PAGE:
“What do you mean you didn’t get them?”
This is not happening. Surely this is not possible. What am I going to do now?
All this ball-dropping is getting ridiculous. Certain balls need to stay in the air. This particular ball needed to get from our closet to the car. Instead, it was hanging on the doorknob of my office at our house. An hour away. And we were supposed to walk in the door of my twentieth high school reunion in thirty minutes. I had nothing to wear.
And I had planned to look amazingly hot and youthful and perfect.
Last week, I bought a pair of skinny black jeans, and I paid full price for them at Loft. I never, ever pay full price for clothing. If you don’t count Costco. And occasionally Target. But these were great jeans. My butt looked twenty years younger. I planned to pair these jeans with a cute silky top, which I bought two years ago at an outlet, and sandals I’ve owned for several years, also purchased at an outlet – because, you know, I’m not vain or anything. I’m not going to spend a lot of money on an entire outfit to wear for one evening. Just one great pair of jeans.
That – again – were still at my house. An hour away.
Before we left our house that morning, I brought our hanging clothes from the closet to my office door, which is mere steps away from the back door leading to the garage. We would spend the night at my parents’ house, so we had all of our suitcases and pillows and movies and books in the trunk.
But not the hanging clothes. Not my hot, sexy jeans. A small detail that escaped us until 7:30 that evening.
So I stood frozen, face scowling, fingertips rubbing my throbbing head. I couldn’t speak, I couldn’t think, I couldn’t move. I briefly considered not going. It was too late to go shopping. I couldn’t wear what I had on.
This is bad. Bad, bad, bad.
Michael – practical, reasonable, sensible Michael – carefully and quietly (so as not to receive a fierce tongue-lashing) spoke up.
“Why don’t we see if your mom has anything you can wear?”
Fabulous. I’m going to wear my mother’s clothes to my twentieth high school reunion. As if I didn’t humiliate myself enough by wearing her clothes when I was actually in high school.
But my mom has great taste in clothes. And for a member of AARP, she has a killer figure. I hope I can look that good when I’m her age. So, sulking and fuming, I followed her to the closet.
She pulled out a few things – a pair of skinny CK jeans, a few tops, a couple of short skirts. Some were too…um, mature for my taste, others were something I would have picked out myself, but not necessarily for my reunion.
I was certain the jeans wouldn’t fit me because they were two sizes bigger than what I normally wear. But I tried them on anyway, just to humor my mom.
Y’all. They fit perfectly.
So do I get excited because I have something to wear, or do I throw myself down on the floor and pitch a hysterical tantrum because I fit into jeans two sizes bigger than I’m supposed to fit into?
(Though I’m convinced Loft sizes their clothes down and tricks you into thinking you’re a size smaller than you really are – and therefore buy more clothes. Evil.)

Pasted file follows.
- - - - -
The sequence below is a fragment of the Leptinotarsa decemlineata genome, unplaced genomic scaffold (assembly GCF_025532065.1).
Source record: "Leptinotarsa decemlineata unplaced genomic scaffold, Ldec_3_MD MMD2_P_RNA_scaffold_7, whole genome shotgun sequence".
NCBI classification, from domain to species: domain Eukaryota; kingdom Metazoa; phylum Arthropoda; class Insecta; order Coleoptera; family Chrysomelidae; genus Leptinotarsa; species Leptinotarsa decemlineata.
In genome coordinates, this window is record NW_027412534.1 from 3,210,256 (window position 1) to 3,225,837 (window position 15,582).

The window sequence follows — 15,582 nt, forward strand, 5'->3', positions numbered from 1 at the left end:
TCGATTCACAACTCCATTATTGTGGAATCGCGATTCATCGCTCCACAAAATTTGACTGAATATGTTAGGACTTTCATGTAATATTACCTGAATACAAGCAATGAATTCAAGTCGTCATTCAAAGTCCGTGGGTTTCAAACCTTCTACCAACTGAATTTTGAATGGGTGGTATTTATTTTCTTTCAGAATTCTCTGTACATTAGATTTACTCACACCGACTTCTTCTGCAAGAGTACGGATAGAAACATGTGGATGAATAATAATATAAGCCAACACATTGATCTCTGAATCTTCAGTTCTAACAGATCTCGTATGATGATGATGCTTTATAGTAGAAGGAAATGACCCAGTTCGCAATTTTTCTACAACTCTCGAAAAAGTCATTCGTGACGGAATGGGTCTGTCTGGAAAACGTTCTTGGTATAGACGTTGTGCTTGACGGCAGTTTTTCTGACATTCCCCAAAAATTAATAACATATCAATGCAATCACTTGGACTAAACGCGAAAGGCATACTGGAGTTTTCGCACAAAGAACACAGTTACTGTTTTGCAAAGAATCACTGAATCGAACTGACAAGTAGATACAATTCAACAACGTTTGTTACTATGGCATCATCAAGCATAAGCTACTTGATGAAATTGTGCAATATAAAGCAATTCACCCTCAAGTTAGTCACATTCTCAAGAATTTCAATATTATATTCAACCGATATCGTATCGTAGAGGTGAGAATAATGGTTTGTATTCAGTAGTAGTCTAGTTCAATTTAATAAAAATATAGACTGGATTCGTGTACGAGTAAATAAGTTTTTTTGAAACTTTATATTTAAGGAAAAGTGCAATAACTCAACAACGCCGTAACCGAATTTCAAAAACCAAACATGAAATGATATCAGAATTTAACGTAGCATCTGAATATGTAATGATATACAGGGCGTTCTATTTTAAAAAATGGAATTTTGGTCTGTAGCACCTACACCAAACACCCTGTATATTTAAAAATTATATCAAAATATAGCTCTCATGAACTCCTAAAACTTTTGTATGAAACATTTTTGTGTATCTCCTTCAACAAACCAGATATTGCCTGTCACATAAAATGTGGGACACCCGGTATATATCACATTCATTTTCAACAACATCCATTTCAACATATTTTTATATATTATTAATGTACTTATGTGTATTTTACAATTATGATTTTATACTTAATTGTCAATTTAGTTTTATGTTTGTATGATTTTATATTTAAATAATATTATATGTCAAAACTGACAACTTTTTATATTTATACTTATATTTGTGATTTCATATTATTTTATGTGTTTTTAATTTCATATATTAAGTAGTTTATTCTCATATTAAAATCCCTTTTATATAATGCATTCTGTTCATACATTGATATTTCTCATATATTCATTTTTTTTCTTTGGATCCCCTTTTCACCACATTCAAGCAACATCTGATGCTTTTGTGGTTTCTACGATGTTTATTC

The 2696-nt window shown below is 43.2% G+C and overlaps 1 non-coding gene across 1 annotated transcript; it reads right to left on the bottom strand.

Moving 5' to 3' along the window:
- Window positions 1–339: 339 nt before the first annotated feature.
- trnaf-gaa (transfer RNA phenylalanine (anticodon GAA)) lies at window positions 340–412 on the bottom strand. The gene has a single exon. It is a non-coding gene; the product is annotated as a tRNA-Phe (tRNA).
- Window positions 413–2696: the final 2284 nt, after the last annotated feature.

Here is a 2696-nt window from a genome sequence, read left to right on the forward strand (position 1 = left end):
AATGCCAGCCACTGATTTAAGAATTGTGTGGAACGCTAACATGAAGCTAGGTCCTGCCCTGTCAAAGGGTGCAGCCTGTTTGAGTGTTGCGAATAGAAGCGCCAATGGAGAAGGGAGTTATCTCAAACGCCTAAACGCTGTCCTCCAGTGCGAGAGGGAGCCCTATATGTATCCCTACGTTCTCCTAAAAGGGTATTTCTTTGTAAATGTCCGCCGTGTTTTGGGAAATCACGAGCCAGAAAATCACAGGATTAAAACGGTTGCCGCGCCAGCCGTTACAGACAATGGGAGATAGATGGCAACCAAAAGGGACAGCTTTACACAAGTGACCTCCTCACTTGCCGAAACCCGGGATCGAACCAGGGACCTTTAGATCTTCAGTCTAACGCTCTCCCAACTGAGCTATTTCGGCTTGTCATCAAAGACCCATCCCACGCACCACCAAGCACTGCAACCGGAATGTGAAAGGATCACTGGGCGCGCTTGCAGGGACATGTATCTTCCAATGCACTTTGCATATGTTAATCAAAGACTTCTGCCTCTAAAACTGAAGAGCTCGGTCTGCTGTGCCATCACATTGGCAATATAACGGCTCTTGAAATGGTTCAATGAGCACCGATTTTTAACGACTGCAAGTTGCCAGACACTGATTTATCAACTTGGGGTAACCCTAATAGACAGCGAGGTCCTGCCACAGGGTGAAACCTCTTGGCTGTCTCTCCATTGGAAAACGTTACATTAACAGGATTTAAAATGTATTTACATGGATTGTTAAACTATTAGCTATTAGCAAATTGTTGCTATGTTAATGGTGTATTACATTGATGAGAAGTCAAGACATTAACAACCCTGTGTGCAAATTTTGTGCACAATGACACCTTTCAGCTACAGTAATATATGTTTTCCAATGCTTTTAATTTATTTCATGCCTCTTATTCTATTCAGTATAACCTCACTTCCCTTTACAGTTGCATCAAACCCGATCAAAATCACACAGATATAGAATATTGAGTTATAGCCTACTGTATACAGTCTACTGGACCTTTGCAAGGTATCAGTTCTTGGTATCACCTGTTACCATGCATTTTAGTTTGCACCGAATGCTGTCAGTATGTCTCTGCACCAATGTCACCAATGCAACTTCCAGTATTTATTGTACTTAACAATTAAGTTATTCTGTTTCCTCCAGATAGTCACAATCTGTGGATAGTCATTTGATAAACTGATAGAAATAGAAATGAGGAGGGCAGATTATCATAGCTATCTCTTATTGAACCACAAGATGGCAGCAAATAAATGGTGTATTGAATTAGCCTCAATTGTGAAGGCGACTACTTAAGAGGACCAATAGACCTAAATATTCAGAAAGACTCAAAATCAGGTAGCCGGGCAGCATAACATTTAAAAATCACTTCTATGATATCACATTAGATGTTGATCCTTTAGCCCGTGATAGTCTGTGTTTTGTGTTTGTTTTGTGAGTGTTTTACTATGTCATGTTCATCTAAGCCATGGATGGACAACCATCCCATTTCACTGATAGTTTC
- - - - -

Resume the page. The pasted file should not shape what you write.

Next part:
No time for a tantrum. I decided to be happy. I found a nice blouse and a coordinating necklace. Good enough. Michael, whose clothes were also hanging on my office door an hour away, found a shirt and a pair of flip flops in my dad’s closet to wear with the shorts he had been wearing all day. Then I walked stomped back through the family room, and Griffin said, “Mom, don’t be mad.”
“I’m not mad,” I told him. “You know how you expect something to go one way, and it totally changes, and you get upset?” (ooooohhhh, he should understand that completely) “That’s where I am. I’m fine. Really.”
And I was. We had a wonderful evening. Twenty years’ separation between high school and adulthood creates healed, whole people who can reconnect with each other without pretense. One of our classmates eloquently told us, “I think I had more fun with you over this past weekend than over four years of high school. Gone are the days of popularity and cliques. It was great to hear all of your life stories and witness the amazing human beings you have become.”
We’ve grown up – and out. We’ve enjoyed success and marriage and kids and careers. We can celebrate each other’s company without worrying about impressions. We are (gulp) adults.
Appearances and associations don’t matter anymore. I truly enjoyed catching up with everyone, regardless of whether we were close friends or mere acquaintances twenty years ago.
Which is precisely why God delivered a swift kick to my thirty-eight year old butt when I became overly concerned about what I was wearing. I totally deserved my absent-minded moment. I needed to be taken down a notch and handed some perspective. I needed to remind myself of what I’m trying to teach my daughter. I don’t have to work so hard anymore. I don’t have to worry about my hair or makeup or what I’m wearing. I can be myself. I can feel good about who I am simply because I am me.
I can return the full-price black sexy jeans because I don’t need them.
HA! Wouldn’t that be a touching, profound ending for a post? I have no intention of taking them back! My thirty-eight year old gluteals need all the help they can get.